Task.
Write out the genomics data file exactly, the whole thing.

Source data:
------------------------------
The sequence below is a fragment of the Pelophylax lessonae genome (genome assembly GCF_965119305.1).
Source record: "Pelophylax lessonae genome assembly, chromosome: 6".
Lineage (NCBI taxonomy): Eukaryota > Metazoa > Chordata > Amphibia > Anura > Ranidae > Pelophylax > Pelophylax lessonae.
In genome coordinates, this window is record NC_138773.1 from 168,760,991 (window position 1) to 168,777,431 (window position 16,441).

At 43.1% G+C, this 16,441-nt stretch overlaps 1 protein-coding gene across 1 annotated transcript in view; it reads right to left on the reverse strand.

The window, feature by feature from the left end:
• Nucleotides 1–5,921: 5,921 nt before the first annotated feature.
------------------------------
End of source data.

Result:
The sequence below is a fragment of the Pelophylax lessonae genome (genome assembly GCF_965119305.1).
Source record: "Pelophylax lessonae genome assembly, chromosome: 6".
Lineage (NCBI taxonomy): Eukaryota > Metazoa > Chordata > Amphibia > Anura > Ranidae > Pelophylax > Pelophylax lessonae.
In genome coordinates, this window is record NC_138773.1 from 168,760,991 (window position 1) to 168,777,431 (window position 16,441).

At 43.1% G+C, this 16,441-nt stretch overlaps 1 protein-coding gene across 1 annotated transcript in view; it reads right to left on the reverse strand.

The window, feature by feature from the left end:
• Nucleotides 1–5,921: 5,921 nt before the first annotated feature.